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BMC Evol Biol. 2005 Aug 6;5:42.

Evolution of a microbial nitrilase gene family: a comparative and environmental genomics study.

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Diversa Corporation, 4955 Directors Place, San Diego, CA 92131, USA.



Completed genomes and environmental genomic sequences are bringing a significant contribution to understanding the evolution of gene families, microbial metabolism and community eco-physiology. Here, we used comparative genomics and phylogenetic analyses in conjunction with enzymatic data to probe the evolution and functions of a microbial nitrilase gene family. Nitrilases are relatively rare in bacterial genomes, their biological function being unclear.


We examined the genetic neighborhood of the different subfamily genes and discovered conserved gene clusters or operons associated with specific nitrilase clades. The inferred evolutionary transitions that separate nitrilases which belong to different gene clusters correlated with changes in their enzymatic properties. We present evidence that Darwinian adaptation acted during one of those transitions and identified sites in the enzyme that may have been under positive selection.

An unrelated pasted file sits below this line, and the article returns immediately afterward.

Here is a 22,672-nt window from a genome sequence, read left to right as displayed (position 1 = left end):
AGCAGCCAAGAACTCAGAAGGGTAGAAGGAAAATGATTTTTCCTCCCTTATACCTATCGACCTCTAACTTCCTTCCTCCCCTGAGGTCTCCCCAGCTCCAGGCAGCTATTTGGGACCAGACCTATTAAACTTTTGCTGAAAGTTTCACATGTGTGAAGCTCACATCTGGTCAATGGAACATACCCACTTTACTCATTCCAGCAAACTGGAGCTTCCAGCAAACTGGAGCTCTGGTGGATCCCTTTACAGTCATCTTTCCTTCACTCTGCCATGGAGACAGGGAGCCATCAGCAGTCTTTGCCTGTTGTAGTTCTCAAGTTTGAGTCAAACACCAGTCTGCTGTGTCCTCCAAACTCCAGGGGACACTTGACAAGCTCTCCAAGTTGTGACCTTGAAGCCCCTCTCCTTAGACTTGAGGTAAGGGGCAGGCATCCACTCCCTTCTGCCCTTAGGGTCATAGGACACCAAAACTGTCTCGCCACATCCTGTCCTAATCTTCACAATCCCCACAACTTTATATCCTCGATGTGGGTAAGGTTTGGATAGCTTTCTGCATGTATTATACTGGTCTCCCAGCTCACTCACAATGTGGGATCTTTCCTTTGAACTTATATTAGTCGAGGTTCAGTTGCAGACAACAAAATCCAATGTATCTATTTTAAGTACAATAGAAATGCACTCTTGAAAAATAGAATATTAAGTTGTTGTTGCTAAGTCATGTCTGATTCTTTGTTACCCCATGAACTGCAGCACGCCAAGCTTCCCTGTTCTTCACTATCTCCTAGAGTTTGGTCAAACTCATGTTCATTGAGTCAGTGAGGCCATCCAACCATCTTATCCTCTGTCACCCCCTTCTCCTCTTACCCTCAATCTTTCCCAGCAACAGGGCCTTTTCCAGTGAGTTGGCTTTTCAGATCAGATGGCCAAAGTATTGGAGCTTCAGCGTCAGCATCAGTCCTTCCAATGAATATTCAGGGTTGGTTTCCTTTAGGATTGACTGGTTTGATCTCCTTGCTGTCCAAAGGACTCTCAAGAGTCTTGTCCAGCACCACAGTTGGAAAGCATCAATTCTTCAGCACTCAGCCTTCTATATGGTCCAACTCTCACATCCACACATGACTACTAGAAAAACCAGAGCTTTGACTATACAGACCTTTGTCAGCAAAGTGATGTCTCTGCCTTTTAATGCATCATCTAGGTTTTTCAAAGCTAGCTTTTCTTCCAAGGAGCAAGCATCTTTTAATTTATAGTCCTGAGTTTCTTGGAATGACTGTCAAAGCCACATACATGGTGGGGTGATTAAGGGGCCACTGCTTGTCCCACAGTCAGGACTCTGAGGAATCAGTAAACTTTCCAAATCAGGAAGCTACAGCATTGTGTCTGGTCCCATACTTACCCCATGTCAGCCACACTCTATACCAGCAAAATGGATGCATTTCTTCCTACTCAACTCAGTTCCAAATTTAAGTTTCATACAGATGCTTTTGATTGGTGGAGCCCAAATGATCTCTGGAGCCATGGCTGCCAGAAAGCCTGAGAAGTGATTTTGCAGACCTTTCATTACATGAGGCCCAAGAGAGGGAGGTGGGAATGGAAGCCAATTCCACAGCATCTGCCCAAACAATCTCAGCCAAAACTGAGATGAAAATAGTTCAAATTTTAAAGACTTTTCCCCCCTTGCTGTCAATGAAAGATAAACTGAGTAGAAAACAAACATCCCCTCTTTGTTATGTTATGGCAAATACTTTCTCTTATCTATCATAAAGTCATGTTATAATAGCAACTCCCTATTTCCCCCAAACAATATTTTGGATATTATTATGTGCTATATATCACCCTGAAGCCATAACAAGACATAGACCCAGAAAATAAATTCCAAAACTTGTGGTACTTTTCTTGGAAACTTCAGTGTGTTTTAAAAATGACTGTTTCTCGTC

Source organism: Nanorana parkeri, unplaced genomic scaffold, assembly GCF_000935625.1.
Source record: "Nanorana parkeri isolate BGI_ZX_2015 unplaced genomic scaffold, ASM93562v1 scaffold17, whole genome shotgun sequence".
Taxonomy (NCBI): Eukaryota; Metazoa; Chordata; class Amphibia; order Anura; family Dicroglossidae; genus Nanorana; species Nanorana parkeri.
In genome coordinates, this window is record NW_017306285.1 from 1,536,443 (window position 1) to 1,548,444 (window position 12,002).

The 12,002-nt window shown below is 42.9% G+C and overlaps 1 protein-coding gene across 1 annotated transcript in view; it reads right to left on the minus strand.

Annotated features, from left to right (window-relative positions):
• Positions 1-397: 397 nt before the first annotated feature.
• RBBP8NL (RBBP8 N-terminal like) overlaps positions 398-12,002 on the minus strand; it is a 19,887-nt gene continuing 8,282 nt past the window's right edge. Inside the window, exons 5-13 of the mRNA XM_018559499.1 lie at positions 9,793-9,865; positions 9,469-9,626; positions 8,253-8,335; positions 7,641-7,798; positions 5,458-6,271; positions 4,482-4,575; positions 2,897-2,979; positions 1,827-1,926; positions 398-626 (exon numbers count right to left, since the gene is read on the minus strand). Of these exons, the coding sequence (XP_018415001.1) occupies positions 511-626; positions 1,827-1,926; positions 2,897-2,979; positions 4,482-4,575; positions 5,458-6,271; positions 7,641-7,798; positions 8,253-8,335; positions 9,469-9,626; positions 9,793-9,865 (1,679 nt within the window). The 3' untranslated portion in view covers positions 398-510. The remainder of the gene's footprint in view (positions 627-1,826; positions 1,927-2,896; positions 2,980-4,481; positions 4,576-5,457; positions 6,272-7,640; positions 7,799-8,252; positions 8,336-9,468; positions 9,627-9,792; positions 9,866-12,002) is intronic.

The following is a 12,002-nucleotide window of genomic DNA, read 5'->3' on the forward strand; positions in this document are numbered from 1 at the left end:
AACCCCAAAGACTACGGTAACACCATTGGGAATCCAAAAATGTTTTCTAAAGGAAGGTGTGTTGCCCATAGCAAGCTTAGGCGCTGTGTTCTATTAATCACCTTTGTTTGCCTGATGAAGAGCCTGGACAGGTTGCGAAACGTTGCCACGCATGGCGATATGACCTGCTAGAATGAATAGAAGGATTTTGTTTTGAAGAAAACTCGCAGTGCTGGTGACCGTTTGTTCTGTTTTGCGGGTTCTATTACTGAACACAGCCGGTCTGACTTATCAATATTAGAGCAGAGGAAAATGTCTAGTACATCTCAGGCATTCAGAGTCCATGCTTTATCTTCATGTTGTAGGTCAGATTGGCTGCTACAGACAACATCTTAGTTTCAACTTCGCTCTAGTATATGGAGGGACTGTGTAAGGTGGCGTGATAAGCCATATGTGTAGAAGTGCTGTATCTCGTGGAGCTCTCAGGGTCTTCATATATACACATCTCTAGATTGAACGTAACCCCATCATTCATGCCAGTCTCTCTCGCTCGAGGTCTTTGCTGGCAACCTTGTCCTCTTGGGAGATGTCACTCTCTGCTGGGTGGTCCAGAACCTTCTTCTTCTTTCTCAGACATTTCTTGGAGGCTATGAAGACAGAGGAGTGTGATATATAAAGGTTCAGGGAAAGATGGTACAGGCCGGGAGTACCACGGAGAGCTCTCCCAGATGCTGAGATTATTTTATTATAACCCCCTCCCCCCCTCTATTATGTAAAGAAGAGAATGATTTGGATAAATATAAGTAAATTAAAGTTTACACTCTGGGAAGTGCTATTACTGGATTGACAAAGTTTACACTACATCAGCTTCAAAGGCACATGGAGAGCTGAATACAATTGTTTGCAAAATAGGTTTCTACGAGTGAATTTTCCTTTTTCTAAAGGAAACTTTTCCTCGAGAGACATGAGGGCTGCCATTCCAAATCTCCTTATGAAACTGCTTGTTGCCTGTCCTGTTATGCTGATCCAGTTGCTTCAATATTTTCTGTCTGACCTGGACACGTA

Changes in the observed biochemical properties of the nitrilases associated with the different gene clusters are consistent with a hypothesis that those enzymes have been recruited to a novel metabolic pathway following gene duplication and neofunctionalization. These results demonstrate the benefits of combining environmental genomic sampling and completed genomes data with evolutionary and biochemical analyses in the study of gene families. They also open new directions for studying the functions of nitrilases and the genes they are associated with.

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